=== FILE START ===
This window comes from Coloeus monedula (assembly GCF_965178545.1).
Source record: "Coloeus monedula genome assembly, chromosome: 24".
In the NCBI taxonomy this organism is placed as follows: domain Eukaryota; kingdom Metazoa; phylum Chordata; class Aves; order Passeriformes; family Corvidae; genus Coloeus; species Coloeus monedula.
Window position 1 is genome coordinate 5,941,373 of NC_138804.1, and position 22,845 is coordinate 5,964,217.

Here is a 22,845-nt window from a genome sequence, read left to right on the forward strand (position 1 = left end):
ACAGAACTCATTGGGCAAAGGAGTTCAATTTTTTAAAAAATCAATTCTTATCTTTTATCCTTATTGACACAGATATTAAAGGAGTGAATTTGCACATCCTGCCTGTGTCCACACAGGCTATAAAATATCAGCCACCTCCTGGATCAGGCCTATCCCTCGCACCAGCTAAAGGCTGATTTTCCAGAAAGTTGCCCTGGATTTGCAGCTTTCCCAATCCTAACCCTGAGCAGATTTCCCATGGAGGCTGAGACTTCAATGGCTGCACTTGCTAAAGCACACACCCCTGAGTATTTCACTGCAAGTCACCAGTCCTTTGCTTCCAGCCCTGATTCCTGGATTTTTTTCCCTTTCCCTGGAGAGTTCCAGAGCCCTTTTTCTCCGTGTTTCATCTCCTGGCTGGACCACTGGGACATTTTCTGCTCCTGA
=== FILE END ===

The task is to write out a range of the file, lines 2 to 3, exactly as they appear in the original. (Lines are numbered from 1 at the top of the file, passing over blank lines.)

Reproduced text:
Source record: "Coloeus monedula genome assembly, chromosome: 24".
In the NCBI taxonomy this organism is placed as follows: domain Eukaryota; kingdom Metazoa; phylum Chordata; class Aves; order Passeriformes; family Corvidae; genus Coloeus; species Coloeus monedula.